Remarks: The forecasts values of sea level for OND, NDJ, and DJF seasons (Table 1, above) indicate that most of the stations in the north Pacific region are likely to be marginally (e.g., 1-2 inches) higher than normal in the forthcoming seasons. Other south Pacific station (e.g., Pago Pago) is likely to be 2-3 inches higher than normal during the same time period. Here in Hawaii, both Honolulu and Hilo are likely to be closer to normal during the same time period.

Falling sea levels in the USAPI region during the recent months are supportive to the on-going borderline ENSO-neutral/ weak El Niño conditions, as according to CPC-IRI’s ENSO Alert System Status, it is El Niño Watch now and chances for borderline ENSO-neutral/ weak El Niño conditions are expected to continue into Northern Hemisphere winter 2012-13, possibly strengthening during the next few months.

Note: (-) indicate negative deviations (fall of sea-level from the mean), and (+) indicate positive deviations (rise of sea-level from the mean), n/a: data not available; also note that any deviations from -1 to +1 inches are considered negligible and deviations from -2 to +2 inches are unlikely to cause any adverse climatic impact. Forecasts for Chuuk (**) are estimated subjectively based on information from WSO Chuuk and observations from neighboring stations of Pohnpei and Yap.

1 Seasonal Mean Deviations is defined as the difference between the mean sea level for the given month and the 1975-1995 mean sea level value at each station. Likewise, 2 Seasonal Maximum Deviations is defined as the difference between the maximum sea level (calculated from hourly data) for the given month and the 1975-1995 mean sea level value at each station.

3 Forecast Quality is a measure of the expected CCA cross-validation correlation skill. In general terms, these forecasts are thought to be of useful (but poor) skill if the CCA cross-validation value lies between 0.3 ~ 0.4 (Fig. 3). Higher skills correspond to a greater expected accuracy of the forecasts. Skill levels greater than 0.4 and 0.6 are thought to be fair and good, respectively, while skill levels greater than 0.7 are thought to be very good.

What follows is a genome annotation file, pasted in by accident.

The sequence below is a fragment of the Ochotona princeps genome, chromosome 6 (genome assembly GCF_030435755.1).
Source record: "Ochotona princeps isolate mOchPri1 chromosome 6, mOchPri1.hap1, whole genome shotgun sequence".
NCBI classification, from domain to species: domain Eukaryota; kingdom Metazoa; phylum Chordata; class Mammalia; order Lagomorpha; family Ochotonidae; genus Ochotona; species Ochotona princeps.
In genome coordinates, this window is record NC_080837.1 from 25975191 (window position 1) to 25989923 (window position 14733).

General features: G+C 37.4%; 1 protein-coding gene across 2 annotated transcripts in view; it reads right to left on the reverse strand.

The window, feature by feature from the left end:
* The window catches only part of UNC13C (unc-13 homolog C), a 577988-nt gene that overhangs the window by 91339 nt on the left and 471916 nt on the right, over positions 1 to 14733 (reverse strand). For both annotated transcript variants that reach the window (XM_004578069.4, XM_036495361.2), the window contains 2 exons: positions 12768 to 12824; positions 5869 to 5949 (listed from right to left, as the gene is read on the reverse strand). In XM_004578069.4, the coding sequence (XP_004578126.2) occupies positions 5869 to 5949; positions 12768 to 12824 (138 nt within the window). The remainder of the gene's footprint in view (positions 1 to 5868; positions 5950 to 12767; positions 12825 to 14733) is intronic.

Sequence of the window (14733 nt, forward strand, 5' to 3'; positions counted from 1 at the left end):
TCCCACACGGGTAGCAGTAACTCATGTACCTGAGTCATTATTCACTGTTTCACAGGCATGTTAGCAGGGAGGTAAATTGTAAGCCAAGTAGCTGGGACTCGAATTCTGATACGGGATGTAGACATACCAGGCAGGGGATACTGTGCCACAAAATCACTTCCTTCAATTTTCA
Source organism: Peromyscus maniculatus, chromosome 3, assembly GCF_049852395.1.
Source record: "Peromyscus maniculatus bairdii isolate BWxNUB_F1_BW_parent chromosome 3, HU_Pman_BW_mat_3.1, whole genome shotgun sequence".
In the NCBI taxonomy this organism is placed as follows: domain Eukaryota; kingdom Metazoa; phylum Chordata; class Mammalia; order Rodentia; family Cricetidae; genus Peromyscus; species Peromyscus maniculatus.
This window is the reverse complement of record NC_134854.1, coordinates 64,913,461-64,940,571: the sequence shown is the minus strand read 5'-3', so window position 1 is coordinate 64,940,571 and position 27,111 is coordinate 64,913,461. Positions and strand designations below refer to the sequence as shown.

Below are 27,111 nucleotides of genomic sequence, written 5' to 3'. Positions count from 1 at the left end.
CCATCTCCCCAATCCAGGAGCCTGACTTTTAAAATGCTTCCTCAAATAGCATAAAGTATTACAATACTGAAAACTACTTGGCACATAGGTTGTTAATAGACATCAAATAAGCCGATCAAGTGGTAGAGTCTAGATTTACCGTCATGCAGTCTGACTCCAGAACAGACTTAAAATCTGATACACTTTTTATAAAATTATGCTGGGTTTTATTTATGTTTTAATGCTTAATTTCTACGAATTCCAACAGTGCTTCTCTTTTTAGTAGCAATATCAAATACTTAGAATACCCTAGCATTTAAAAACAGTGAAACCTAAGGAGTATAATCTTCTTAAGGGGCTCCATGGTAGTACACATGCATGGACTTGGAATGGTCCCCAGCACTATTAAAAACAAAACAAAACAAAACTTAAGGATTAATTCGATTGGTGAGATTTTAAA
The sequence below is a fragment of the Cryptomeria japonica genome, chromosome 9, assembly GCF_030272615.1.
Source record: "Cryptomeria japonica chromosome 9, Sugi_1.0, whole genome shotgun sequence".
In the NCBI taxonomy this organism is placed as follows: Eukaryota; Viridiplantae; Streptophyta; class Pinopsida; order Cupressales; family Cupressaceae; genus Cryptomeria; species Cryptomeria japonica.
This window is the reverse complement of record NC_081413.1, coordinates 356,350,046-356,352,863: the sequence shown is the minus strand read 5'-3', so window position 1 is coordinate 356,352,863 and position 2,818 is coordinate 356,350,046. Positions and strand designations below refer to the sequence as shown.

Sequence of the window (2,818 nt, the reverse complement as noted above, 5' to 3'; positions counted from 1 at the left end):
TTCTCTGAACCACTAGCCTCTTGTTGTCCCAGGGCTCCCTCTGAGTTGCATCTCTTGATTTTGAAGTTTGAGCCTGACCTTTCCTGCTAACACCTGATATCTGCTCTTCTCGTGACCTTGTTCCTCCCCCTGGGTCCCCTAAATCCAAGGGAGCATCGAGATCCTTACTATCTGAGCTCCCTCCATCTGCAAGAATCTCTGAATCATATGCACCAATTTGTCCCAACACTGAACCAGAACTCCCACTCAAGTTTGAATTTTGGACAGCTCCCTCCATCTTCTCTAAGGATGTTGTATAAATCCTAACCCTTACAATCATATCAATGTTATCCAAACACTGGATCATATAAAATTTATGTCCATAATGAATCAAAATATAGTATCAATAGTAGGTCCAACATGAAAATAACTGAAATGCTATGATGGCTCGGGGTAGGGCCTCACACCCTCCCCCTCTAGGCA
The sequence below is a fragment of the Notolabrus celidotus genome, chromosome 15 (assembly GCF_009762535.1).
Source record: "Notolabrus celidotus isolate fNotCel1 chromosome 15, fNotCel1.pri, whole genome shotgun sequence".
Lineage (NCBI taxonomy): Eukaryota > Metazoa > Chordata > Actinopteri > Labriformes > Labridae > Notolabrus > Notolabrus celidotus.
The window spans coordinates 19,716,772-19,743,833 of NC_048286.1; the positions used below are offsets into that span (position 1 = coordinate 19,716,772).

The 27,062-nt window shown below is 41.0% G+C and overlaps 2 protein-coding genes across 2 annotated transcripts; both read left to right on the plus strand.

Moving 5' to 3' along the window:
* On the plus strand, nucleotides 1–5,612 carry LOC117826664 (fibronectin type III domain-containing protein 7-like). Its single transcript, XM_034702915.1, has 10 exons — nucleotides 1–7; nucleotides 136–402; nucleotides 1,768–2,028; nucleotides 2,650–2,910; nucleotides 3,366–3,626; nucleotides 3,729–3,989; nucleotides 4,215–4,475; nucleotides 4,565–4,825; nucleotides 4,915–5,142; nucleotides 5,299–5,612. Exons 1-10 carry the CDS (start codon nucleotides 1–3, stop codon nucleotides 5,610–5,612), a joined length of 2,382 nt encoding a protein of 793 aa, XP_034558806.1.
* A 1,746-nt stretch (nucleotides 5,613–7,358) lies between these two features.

4 Return Period (RP) of extreme values is calculated from hourly sea-level data. For example, the predicted rise of 6.3 inches at 20-year RP at Marianas, Guam indicates that this station may experience an extreme tide event once every 20 years that could result in sea-level rise of up to 6.5 inches above the median of seasonal maxima during the OND season. Likewise, about once every 100 years we can expect the highest OND tide at Marianas, Guam to be as high as 9.1 inches above the median of seasonal maxima. During some seasons some stations display alarmingly high values at the 20 and 100 year RP. These high values are due to large and significant increases in the tidal range caused by the passage of past storm events during that season. Click here to view probability of exceedence graphs for the OND season.